labels

2005 Mouton Rothschild Label

I was clicking around the Wine Spectator website in the Unfiltered section and came across the new Chateau Mouton Rothschild label for 2005. I had no idea that each label since 1946 has been designed by a contemporary artist. In doing a quick Google search I found the following website that shows all the labels from 1945 to 2004. The Artist Labels dot com shows all the labels in the Mouton Rothschild portfolio as well as having some brief information on the history of Mouton Rothschild for your perusing. In addition to the 2005 I really enjoy the 1963 and my birth year the 1977.

As far as the new 2005 label for the vintage that may beat all vintages in Bordeaux I am really impressed. Spectator describes the label as the growth of the leaf over time in connection with the hand of the consumer. Thanks to my wonderful wife giving me an eye to evaluate art in my own terms I see it slightly different. I see the hand of the winemaker, a hand that is not separate from the vineyard but embracing it, realizing that truly fabulous wine is a continuous process, not mutually exclusive parts. Let me know what you think of the label.

Cheers!






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Categories: art, Chateau Mouton Rothschild, labels | Leave a comment

Wine and Art – A Great Combination

Wine and art are a great combination for a couple of reasons. First and foremost, wine is one of my passions and my wife is by passion and schooling an artist (she got her Master of Fine Arts in sculpture and photography). Second, wine is a work of art in itself, a delicious liquid that walks a fine line between art, science, and Mother Nature.

Imagery Estates Winery, which is in the Sonoma Valley just outside of Glen Ellen, took wine and art to a new level. If you read this blog you know that Megan and I are members of the Imagery wine club and get their wine 4 times a year. After drinking their Malbec recently, which is one of the wines in their artist collection, I decided that I should post not only about the wine, but about how Imagery marries wine and art perfectly. Labels for the Imagery Artist Collection wines are produced from artwork commissioned from among the world’s most notable contemporary artists. The original one-of-a-kind works of art are the property of Imagery Estate Winery. The collection, currently numbering 190, is on permanent display at the winery’s on-site gallery.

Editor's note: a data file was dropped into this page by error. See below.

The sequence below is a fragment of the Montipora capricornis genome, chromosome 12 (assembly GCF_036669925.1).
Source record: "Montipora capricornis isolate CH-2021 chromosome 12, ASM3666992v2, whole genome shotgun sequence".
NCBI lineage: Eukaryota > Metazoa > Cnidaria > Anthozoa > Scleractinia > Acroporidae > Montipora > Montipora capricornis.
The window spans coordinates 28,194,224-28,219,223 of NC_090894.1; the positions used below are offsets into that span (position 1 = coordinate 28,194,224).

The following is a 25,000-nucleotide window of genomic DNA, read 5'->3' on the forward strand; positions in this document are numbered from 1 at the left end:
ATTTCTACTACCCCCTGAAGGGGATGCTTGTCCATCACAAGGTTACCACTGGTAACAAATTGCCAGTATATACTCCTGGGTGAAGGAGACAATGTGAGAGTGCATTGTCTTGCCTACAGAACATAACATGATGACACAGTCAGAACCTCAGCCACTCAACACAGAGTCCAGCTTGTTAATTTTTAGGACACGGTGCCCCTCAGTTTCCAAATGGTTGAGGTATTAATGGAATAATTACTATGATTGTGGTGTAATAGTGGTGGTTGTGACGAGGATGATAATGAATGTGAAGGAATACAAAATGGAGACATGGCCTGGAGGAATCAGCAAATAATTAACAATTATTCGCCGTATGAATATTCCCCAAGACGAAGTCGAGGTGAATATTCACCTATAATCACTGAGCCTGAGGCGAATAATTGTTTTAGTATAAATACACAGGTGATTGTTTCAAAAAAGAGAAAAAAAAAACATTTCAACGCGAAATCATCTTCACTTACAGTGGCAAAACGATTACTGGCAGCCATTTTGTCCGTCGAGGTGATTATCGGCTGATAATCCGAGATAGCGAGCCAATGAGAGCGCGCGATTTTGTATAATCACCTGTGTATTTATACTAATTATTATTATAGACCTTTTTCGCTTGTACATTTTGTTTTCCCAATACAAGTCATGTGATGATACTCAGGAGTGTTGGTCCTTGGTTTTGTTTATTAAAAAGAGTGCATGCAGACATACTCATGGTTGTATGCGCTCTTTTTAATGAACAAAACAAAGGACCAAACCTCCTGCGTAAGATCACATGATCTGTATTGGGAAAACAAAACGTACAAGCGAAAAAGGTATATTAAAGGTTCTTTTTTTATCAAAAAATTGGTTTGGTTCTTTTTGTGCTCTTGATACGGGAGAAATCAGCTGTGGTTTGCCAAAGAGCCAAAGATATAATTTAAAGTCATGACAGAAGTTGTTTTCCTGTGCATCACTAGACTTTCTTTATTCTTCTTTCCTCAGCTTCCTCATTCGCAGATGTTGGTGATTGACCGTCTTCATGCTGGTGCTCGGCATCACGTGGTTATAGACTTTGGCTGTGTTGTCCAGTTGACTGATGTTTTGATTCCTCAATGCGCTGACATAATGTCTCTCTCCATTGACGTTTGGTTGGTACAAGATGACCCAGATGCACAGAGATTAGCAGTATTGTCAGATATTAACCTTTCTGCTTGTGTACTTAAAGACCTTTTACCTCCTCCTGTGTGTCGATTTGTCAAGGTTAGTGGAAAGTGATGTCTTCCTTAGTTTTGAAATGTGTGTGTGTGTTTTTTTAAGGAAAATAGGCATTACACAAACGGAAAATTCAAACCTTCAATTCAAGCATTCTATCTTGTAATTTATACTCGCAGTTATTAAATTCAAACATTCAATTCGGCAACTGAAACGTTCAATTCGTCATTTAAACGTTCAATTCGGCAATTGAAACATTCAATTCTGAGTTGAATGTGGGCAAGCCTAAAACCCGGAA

Not all of the wines that come from Imagery are part of the artist series, but a good percentage of the wine club deliveries bear a one of a kind, artist designed label. Here are some of the ones that we have gotten in the past 2 years.

The only requirement is that the art contain the Imagery symbol of a Pantheon. Some labels are easier than others to see the Pantheon design but sometimes finding them is part of the fun. All the labels have full scale paintings for sale and are on display in the Imagery Tasting room, providing an excellent backdrop to their hand crafted wines.

The 2004 Malbec is from vines grown in Lake County. After harvest the grapes were fermented for 28 days using a pumpover method before the wine was put into French Oak barrels for 20 months. This wine was bottled in June of 06 and came in our September 2007 shipment.

My Tasting Notes –

Nose – Candied pecans, clove, blackberry, Nestle Quick, Ketchup and after about 45 minutes of being open I got espresso

Taste – Fig, molasses, thyme, blackberry, passion fruit

Mouthfeel – Nice dry, dusty mouthfeel with medium body and nice noticeable acidity

Finish – Long with lingering strawberry and black pepper

This was an excellent Malbec, very similar to ones that I have had from Argentina. This California version was slightly softer but with the same fruit levels and profiles, although it seems to me that I get more leather or suede notes on the nose of the Argentinean ones. I need to go back through some tasting notes to verify that, because I could be making it up. 🙂

If you are in the Sonoma Valley doing some wine tasting make sure that Imagery is one of your stops, I am sure you won’t be disappointed.

Cheers!


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Categories: art, Imagery Estate, labels, wine review, wine tourism | Leave a comment